The royal guard read the letter a third time, squinting through the eyepiece of an adderstone. Theodore waited while the knight took his time comparing his identification against other lists and forms. It was difficult not to think about how little time it would take for the situation in the Fairy Circle to erupt into chaos.
“I can’t let you into the castle,” the guard said. He folded the documents and handed them back.
“And why not?” Theodore tried to keep his composure but wrinkled the letter by mistake. He held the seal up to the guard’s face, as if he hadn’t already seen it. “This is an official request from Governor Farbend that I be granted an audience with the king!”
The guard folded his arms, and the men on either side of him squared their shoulders. “I don’t care who wrote the letter. Knight Detective Whitechain has you listed as a security risk.”
Theodore silently cursed Conrad for his thorough and admirable dedication to proper procedure. “This is important! Please! Can you at least tell the King I need to speak with him?”
“I’ll give you a choice,” the knight said. “Either get lost, or I’ll have you detained for suspicious activity.”
Smoothing the wrinkles out of his documents, Theodore turned and strode off in a huff. His march back down Crown Hill Road slowed to a trudge. Officials in burgundy pushed past him on business as he made his way back into the city. There, under the shadow of the castle where the street plunged, he found Oboe. She sat where he’d left her, on the patio of an old brick café, waiting for the world to end.
“It didn’t work.” The defeat in her voice was too much to bear.
“The governor’s best wasn’t good enough,” Theodore said, slouching into the seat beside her. “They won’t let me see the king.”
“What about Percy?” She said. “Percy would help us!”
Theodore rubbed his face, frustrated. “I can’t even get in the door!” He let his glasses fall back onto his nose. The suggestion sent his mind working. He glanced back up at the palace, with its towers rising high over the city. Maybe he didn’t have to use the door. “I have an idea.”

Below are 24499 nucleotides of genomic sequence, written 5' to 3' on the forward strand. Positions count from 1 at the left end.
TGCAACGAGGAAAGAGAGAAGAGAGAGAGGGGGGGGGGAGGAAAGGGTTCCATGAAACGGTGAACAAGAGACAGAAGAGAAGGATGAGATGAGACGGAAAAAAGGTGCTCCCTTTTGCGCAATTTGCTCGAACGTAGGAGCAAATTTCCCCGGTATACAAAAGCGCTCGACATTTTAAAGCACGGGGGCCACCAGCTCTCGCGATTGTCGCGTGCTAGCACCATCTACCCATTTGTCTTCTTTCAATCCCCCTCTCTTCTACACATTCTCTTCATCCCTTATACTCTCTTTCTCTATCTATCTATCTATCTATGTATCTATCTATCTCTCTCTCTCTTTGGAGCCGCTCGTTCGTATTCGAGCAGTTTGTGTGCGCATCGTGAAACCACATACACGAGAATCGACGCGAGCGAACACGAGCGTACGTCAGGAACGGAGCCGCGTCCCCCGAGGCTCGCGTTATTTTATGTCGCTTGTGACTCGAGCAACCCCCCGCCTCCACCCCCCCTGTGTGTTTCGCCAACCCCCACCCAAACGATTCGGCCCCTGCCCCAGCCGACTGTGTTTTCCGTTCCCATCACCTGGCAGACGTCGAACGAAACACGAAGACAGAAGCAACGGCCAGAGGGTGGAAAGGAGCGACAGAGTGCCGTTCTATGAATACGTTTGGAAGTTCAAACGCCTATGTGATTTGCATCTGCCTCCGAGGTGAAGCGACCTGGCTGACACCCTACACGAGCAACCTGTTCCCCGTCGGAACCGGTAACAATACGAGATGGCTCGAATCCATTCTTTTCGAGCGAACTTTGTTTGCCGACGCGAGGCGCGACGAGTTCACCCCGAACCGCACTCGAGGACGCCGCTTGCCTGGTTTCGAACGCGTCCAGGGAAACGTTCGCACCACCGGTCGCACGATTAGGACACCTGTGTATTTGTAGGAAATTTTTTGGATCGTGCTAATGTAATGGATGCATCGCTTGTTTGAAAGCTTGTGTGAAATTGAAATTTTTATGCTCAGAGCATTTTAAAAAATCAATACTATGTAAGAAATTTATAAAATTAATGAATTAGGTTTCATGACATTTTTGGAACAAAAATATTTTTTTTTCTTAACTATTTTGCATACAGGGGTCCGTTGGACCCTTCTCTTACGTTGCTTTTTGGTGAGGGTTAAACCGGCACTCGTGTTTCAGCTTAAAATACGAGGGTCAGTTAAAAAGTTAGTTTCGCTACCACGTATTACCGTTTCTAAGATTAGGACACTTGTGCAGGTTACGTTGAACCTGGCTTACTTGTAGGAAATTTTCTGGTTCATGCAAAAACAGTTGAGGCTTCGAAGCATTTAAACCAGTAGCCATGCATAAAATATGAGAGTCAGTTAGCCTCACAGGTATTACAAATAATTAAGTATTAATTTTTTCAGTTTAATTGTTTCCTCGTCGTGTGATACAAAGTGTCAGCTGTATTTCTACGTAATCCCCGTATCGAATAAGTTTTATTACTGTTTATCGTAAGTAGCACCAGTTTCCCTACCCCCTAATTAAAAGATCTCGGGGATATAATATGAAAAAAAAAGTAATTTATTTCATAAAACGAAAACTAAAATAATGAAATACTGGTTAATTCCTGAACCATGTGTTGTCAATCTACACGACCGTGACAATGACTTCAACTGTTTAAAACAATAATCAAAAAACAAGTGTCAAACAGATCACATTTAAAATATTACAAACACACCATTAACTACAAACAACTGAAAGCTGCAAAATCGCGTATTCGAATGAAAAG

Oboe gulped down the last of her hot cocoa so they could leave. He brought her into a secluded alleyway, where he explained what he had in mind.
“I don’t like this,” she said while Theodore undid his shirt buttons.
“If Bassoon was able to get one of her whispers inside the castle, it might still be possible.” He hoped the royal guard had the good sense to tighten security, while also hoping they did not. “I don’t think the king will help us unless we go through the proper channels, but Perceval might. We just need to get close enough to at least talk to him.”
“I’m not going to transform you again!” Oboe said. She leaned in, dropping to a hush. “My magic is wrong. It’s against the law.”
“There’s nothing wrong with your magic! The law is there to prevent its abuse, but maybe the law isn’t perfect.” Theodore hesitated with taking off his pants. She’d seen him before, but he still blushed at the intimacy of it. “I trust you. You’d never use your magic to hurt anyone. Right now, it’s one of the only options we have. It’ll just be for a little bit.”
He folded his clothes and tucked them away behind a crate. Oboe stared at him, eyes trembling. Her gazed darted across him. She stepped closer.
“I… Okay.” She placed her hands on the scar on his chest. Her touch sent his heart racing. “Thank you,” she said. “For trusting me.”
He shook his head, feeling distracted. “I need to be something small. Something that can go unnoticed.”
She nodded, and the magic flowed out of her. He felt himself shrink down to the cobblestone. Six legs and antennae. There was even a little copper band around the foreleg that had been his ring hand. He was an ant again.
After unwrapping her bandages, Oboe shifted into a blue bird. She hopped close and he climbed onto her back. Theodore gripped her feathers tight as she rose into the sky to circle the tower.
“Get us closer!” Theodore said, having to shout over the wind. “So we can see in the windows!”
“Hold on!” She swooped to get near, but something happened. There was a spark of light and a translucent barrier of magic could be seen for half a moment. Oboe bounced off, tumbling through the air. Theodore clung to keep from falling until she righted herself.
“Too close!” She said.
Theodore saw now the glyphs and wards along the walls, set up to prevent intrusion. Oboe tried to keep them near enough to scout, and only got knocked back one more time.
“There he is!” Theodore said, spotting Perceval through a window.
She lighted on a buttress near that window, and he scuttled off her back. The wards would not be perfect. If Theodore kept his distance, he could creep between the range of each and hopefully make it. If he misjudged this, the spell would activate and fling him to his death.
“If I fall,” he said, wanting very badly for that not to happen, “I need you to catch me.”
“I won’t let you get hurt,” she said.
Theodore crept onto the wall, his tiny claws sticking to the stone. He set his eyes on the prince’s room high up in the tower, and tried not to look down.